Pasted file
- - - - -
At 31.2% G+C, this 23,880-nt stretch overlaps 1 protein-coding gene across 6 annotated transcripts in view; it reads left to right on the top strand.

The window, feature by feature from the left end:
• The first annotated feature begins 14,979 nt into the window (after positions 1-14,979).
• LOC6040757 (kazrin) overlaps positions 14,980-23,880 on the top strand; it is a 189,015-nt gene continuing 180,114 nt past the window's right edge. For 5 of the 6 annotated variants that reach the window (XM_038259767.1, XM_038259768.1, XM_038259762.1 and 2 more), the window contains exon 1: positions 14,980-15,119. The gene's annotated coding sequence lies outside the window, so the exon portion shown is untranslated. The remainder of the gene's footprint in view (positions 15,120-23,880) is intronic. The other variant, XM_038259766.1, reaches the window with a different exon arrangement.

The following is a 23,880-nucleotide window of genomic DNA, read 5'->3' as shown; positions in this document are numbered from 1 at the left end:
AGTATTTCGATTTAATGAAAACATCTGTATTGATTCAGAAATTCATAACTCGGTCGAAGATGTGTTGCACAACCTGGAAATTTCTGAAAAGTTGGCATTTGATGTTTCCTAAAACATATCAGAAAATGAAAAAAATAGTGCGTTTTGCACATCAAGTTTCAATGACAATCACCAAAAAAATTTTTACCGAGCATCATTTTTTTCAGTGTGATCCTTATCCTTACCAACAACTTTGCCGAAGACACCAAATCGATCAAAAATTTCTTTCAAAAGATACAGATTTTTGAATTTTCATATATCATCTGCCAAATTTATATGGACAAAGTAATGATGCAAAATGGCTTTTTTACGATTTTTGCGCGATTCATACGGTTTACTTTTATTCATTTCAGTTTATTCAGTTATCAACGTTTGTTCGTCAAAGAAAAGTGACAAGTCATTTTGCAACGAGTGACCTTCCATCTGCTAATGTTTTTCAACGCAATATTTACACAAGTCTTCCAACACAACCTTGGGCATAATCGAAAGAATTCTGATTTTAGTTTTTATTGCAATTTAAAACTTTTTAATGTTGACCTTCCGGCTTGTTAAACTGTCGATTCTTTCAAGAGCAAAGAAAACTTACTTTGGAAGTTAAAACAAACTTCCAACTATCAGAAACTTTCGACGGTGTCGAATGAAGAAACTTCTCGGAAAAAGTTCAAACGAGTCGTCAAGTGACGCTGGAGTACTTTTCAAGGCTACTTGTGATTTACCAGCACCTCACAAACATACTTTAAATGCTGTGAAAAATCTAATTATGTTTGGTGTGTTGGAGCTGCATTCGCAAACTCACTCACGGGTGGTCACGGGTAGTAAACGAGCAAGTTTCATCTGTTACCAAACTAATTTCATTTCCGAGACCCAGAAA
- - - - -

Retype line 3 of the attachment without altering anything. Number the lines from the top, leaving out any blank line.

• The first annotated feature begins 14,979 nt into the window (after positions 1-14,979).